Control System Replacement to Improve Production

Whether processing chemicals or crude oil, the decision to change out your control system is never easy. Then the real work—and benefit—reveals itself. These users have the battle scars to prove it.

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In migrating to a new automation system or upgrading to a newer version, there’s something very reminiscent of the process of keeping personal computers current. After all, the questions to ask are similar: When do you stop pouring more money into the old-and-getting-older system? When do you gut everything and—budget allowing, of course—replace that with the latest and greatest?

Such a rip-and-replace event occurred with the Epoxy, Phenolic and Coating Resins Division (EPCD) of Columbus, Ohio-based Momentive Specialty Chemicals Inc. (www.momentive.com). Momentive produces a broad range of thermoset technologies and specialty products for global wood and industrial markets.

The company had about 20 projects worldwide requiring attention. All involved the replacement of an original equipment manufacturer’s software and hardware. “Because our systems were so old, we couldn’t get hardware replacements. We also couldn’t find people who could speak the languages of the systems,” says Brooke Robertson, EPCD regional control specialist located in Deer Park, Texas.

Getting past those hindrances started in September 2007, when Robertson joined Momentive. She developed and presented to management a visually based, easy-to-grasp, problem-definition-and-solution process. Next, she began assessing what hardware and software the company had. Two months later, they started looking for the solution that, for most projects, would start at the marshaling boards and move backward into production areas. Then they hired a system integrator. That’s when the engineering work of migration began.

Taking the project global
Once engineering began, Momentive management raised questions that led Robertson and her colleagues to go beyond their one facility project and take a site-by-site look at the problem. “It was then that we thought we should take the solution globally. In 2010, that’s when we made our decision [to do so] in our division.”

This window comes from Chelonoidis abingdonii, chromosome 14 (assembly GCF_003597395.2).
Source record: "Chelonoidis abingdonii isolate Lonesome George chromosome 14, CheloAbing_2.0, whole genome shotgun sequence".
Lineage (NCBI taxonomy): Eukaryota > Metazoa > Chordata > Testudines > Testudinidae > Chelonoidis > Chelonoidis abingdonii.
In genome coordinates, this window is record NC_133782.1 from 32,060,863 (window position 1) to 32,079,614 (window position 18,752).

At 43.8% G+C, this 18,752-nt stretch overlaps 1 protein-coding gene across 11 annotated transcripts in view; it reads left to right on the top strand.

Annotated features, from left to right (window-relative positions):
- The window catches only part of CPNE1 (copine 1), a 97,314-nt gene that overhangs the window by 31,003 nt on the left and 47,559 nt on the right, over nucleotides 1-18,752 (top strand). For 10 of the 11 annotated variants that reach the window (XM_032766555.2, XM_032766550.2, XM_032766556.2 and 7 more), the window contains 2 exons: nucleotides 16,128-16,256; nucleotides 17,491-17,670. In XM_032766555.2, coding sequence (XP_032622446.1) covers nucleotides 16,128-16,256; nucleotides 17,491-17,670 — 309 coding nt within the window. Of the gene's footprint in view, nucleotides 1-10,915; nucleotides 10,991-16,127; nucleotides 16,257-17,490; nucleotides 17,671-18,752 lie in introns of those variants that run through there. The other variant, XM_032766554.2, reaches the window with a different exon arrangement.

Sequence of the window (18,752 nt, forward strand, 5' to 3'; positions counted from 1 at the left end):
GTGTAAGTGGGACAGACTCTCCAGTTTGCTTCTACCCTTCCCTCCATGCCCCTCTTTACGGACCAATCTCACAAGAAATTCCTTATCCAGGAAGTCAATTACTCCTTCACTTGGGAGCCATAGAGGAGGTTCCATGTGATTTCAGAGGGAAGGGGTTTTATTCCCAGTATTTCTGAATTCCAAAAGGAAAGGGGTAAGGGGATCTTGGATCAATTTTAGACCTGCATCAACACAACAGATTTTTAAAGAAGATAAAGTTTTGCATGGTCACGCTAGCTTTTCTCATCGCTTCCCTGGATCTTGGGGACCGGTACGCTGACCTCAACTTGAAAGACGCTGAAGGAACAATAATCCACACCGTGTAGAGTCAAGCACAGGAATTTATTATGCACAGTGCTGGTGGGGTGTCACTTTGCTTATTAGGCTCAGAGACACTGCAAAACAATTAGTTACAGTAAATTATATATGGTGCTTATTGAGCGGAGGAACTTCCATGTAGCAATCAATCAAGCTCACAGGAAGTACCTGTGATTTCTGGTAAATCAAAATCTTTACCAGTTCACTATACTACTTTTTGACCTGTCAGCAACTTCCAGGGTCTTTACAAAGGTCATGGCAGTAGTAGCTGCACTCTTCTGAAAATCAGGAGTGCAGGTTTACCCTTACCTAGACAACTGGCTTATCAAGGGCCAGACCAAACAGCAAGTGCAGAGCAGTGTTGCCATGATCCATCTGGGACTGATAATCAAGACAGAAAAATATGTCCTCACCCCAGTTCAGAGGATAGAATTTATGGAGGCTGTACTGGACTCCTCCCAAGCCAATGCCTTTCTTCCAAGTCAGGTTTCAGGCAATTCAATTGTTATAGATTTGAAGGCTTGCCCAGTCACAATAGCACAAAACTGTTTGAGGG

But Robertson still faced a big hurdle: finding a technology that could communicate with the company’s disparate systems. Following collaboration with their selected vendor, Emerson Process Management (www.emersonprocess.com), whose control system Momentive would be migrating to, the company chose to install several other technologies to ensure seamless communication throughout the company’s systems.

“We are using their most current-generation control system. And some sites are using the latest SIS [safety instrumented system],” she explains. Some of the other technologies selected include Emerson’s SX series of controllers, the single-channel Characterization Module (CHARM) I/O, and DeltaV Alarm Help. “We’re also going to be some wireless with a small asset management system installation.”  In Europe, Momentive will use the Emerson SIS I/O and control module.

Momentive’s goal remains to migrate technology sensibly to take advantage of new technology improvements, Robertson states. The company now works with Emerson, with which it has global framework agreements, to create site-by-site five-year refresh programs to mitigate any further large one-time expenses. “With this agreement in place, when upgrades are necessary, it doesn’t require nearly the amount of investment we faced initially,” she says. “But that significant investment is already paying off through improved control. If we get just part of the savings we predict, that improvement will be very significant.”

Migration lessons
Through completion of the first two projects, Momentive has learned some profitable lessons. One, it doesn’t necessarily need a system integrator’s help. Two, the process could take nine to 12 months, not years. Three, it’s important to bring potential vendors to the site to demonstrate their technologies.

“The operators were really excited about the migration,” Robertson says, “but a lot of the engineers really were thinking of going in a different direction than we had proposed. Holding an open discussion without vendors present enabled us to settle the do-we-have-to-change-the-culture question.

Two other lessons Robertson noted include:

• “It’s really important that the project team stays as consistent as possible with the vendor and company.”, and

• “Everyone must be clear on the scope, so there are no false expectations.”

The definition-and-solution process as well as the new distributed control system really impressed Paul Barletta, EPCD’s Norco, La.-based vice president of manufacturing. He specifically notes the new level of consistencies and best-practice sharing “we are getting across the globe” as a result of the migration.

But success travels in peaks and valleys. The worst part of the process was its length, Barletta says. “The best part was bringing consistency within our own multiple sites that had multiple legacy systems in place.”